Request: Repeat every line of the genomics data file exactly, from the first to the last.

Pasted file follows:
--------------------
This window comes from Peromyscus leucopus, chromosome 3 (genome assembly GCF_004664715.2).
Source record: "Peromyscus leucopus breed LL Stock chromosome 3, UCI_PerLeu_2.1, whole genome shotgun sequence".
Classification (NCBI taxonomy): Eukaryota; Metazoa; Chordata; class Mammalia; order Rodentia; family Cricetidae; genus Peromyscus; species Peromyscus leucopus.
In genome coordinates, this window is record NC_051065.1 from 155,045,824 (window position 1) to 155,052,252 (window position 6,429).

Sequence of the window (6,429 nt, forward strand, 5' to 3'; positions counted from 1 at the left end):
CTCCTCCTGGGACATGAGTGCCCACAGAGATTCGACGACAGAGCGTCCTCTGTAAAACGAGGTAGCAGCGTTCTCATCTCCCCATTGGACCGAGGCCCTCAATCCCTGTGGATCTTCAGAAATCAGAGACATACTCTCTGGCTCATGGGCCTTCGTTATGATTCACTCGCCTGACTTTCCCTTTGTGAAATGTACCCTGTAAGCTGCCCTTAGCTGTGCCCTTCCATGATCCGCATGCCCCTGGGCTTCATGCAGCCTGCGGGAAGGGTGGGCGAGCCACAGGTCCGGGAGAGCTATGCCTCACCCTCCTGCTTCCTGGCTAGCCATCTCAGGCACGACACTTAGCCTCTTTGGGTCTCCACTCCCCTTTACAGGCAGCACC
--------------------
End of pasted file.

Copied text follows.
This window comes from Peromyscus leucopus, chromosome 3 (genome assembly GCF_004664715.2).
Source record: "Peromyscus leucopus breed LL Stock chromosome 3, UCI_PerLeu_2.1, whole genome shotgun sequence".
Classification (NCBI taxonomy): Eukaryota; Metazoa; Chordata; class Mammalia; order Rodentia; family Cricetidae; genus Peromyscus; species Peromyscus leucopus.
In genome coordinates, this window is record NC_051065.1 from 155,045,824 (window position 1) to 155,052,252 (window position 6,429).

Sequence of the window (6,429 nt, forward strand, 5' to 3'; positions counted from 1 at the left end):
CTCCTCCTGGGACATGAGTGCCCACAGAGATTCGACGACAGAGCGTCCTCTGTAAAACGAGGTAGCAGCGTTCTCATCTCCCCATTGGACCGAGGCCCTCAATCCCTGTGGATCTTCAGAAATCAGAGACATACTCTCTGGCTCATGGGCCTTCGTTATGATTCACTCGCCTGACTTTCCCTTTGTGAAATGTACCCTGTAAGCTGCCCTTAGCTGTGCCCTTCCATGATCCGCATGCCCCTGGGCTTCATGCAGCCTGCGGGAAGGGTGGGCGAGCCACAGGTCCGGGAGAGCTATGCCTCACCCTCCTGCTTCCTGGCTAGCCATCTCAGGCACGACACTTAGCCTCTTTGGGTCTCCACTCCCCTTTACAGGCAGCACC